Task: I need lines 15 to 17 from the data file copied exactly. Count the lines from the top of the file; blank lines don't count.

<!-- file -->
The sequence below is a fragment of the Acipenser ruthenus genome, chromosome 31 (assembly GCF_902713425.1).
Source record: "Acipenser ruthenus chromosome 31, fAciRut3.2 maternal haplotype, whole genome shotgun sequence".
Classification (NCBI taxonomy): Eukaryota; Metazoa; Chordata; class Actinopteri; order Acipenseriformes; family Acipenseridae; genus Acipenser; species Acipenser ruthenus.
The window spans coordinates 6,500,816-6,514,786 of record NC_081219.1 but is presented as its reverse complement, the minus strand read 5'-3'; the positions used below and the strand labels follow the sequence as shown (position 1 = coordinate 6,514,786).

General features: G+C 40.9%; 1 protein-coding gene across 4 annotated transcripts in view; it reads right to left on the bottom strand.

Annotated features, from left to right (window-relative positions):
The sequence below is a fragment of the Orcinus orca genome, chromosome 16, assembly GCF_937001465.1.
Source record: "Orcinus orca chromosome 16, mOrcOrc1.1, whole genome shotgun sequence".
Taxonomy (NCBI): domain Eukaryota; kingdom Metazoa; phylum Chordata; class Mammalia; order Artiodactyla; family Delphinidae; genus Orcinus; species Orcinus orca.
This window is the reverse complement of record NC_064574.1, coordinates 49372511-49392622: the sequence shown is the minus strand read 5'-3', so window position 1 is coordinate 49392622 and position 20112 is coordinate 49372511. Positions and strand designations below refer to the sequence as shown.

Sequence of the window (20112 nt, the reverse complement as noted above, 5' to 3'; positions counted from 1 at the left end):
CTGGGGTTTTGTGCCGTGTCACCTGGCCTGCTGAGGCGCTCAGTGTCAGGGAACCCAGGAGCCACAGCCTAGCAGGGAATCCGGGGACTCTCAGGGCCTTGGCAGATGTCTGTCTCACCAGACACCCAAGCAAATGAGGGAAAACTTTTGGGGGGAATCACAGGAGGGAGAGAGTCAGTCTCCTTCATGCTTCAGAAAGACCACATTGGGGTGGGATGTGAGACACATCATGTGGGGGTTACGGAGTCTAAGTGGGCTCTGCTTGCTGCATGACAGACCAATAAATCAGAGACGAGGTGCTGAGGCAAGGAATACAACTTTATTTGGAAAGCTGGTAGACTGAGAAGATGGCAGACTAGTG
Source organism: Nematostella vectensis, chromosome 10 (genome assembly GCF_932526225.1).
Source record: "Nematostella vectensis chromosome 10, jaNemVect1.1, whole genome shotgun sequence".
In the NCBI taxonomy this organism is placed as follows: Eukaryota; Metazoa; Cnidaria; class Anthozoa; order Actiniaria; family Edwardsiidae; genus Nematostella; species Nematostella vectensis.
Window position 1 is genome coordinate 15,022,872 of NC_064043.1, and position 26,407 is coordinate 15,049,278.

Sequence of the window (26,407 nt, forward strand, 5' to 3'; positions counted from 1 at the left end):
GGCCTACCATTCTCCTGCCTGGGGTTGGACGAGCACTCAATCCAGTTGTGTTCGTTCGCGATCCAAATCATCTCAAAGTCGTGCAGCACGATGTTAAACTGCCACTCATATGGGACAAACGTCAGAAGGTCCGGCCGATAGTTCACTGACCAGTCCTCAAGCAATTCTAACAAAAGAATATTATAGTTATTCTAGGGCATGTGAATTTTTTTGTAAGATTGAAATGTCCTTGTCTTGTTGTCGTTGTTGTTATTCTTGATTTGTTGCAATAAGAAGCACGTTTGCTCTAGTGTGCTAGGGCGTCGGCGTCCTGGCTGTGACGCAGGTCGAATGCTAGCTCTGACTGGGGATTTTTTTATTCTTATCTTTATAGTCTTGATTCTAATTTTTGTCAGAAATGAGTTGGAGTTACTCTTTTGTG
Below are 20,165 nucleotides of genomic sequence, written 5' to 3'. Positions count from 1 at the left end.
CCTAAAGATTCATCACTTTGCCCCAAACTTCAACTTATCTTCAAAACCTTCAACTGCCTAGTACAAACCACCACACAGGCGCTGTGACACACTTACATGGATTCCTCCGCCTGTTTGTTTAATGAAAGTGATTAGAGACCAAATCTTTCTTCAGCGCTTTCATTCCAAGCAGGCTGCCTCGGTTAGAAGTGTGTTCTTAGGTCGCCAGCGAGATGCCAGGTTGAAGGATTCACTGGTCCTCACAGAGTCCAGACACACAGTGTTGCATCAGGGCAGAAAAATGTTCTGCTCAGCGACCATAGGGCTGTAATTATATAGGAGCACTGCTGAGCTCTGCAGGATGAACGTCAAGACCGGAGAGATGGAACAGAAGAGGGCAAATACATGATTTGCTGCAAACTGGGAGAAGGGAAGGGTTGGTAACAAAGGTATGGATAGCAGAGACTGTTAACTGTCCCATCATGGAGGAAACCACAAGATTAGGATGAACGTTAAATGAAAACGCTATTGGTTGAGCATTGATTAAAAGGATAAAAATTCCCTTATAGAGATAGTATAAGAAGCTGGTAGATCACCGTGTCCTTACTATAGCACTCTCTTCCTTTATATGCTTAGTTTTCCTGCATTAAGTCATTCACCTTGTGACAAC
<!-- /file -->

In the NCBI taxonomy this organism is placed as follows: Eukaryota; Metazoa; Cnidaria; class Anthozoa; order Actiniaria; family Edwardsiidae; genus Nematostella; species Nematostella vectensis.
Window position 1 is genome coordinate 15,022,872 of NC_064043.1, and position 26,407 is coordinate 15,049,278.

Sequence of the window (26,407 nt, forward strand, 5' to 3'; positions counted from 1 at the left end):